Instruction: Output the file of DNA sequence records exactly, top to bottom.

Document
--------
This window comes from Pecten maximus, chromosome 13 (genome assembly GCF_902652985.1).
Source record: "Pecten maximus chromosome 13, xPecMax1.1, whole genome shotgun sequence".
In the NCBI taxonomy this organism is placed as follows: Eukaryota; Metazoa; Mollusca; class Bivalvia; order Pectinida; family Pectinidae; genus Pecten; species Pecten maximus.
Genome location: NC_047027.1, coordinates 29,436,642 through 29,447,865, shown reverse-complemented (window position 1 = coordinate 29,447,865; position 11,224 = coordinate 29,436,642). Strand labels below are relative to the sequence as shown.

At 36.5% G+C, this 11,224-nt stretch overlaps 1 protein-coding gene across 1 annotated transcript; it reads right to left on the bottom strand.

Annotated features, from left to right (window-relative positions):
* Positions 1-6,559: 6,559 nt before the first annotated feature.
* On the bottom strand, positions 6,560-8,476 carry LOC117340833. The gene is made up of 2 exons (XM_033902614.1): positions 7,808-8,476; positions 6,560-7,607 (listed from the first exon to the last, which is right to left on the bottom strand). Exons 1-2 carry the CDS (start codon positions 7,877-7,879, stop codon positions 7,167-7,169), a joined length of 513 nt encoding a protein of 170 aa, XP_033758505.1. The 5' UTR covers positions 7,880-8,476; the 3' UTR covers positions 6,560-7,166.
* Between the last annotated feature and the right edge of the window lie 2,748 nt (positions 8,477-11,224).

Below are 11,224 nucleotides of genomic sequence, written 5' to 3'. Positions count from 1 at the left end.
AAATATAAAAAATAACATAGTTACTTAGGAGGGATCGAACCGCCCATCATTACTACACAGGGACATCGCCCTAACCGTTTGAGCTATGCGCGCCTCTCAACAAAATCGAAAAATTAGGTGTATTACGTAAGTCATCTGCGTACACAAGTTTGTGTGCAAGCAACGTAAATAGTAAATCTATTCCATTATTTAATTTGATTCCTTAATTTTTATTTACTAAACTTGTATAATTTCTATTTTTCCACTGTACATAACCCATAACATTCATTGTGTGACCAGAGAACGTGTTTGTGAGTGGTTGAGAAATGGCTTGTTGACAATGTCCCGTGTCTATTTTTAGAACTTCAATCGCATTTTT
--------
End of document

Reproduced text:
This window comes from Pecten maximus, chromosome 13 (genome assembly GCF_902652985.1).
Source record: "Pecten maximus chromosome 13, xPecMax1.1, whole genome shotgun sequence".
In the NCBI taxonomy this organism is placed as follows: Eukaryota; Metazoa; Mollusca; class Bivalvia; order Pectinida; family Pectinidae; genus Pecten; species Pecten maximus.
Genome location: NC_047027.1, coordinates 29,436,642 through 29,447,865, shown reverse-complemented (window position 1 = coordinate 29,447,865; position 11,224 = coordinate 29,436,642). Strand labels below are relative to the sequence as shown.

At 36.5% G+C, this 11,224-nt stretch overlaps 1 protein-coding gene across 1 annotated transcript; it reads right to left on the bottom strand.

Annotated features, from left to right (window-relative positions):
* Positions 1-6,559: 6,559 nt before the first annotated feature.
* On the bottom strand, positions 6,560-8,476 carry LOC117340833. The gene is made up of 2 exons (XM_033902614.1): positions 7,808-8,476; positions 6,560-7,607 (listed from the first exon to the last, which is right to left on the bottom strand). Exons 1-2 carry the CDS (start codon positions 7,877-7,879, stop codon positions 7,167-7,169), a joined length of 513 nt encoding a protein of 170 aa, XP_033758505.1. The 5' UTR covers positions 7,880-8,476; the 3' UTR covers positions 6,560-7,166.
* Between the last annotated feature and the right edge of the window lie 2,748 nt (positions 8,477-11,224).

Below are 11,224 nucleotides of genomic sequence, written 5' to 3'. Positions count from 1 at the left end.
AAATATAAAAAATAACATAGTTACTTAGGAGGGATCGAACCGCCCATCATTACTACACAGGGACATCGCCCTAACCGTTTGAGCTATGCGCGCCTCTCAACAAAATCGAAAAATTAGGTGTATTACGTAAGTCATCTGCGTACACAAGTTTGTGTGCAAGCAACGTAAATAGTAAATCTATTCCATTATTTAATTTGATTCCTTAATTTTTATTTACTAAACTTGTATAATTTCTATTTTTCCACTGTACATAACCCATAACATTCATTGTGTGACCAGAGAACGTGTTTGTGAGTGGTTGAGAAATGGCTTGTTGACAATGTCCCGTGTCTATTTTTAGAACTTCAATCGCATTTTT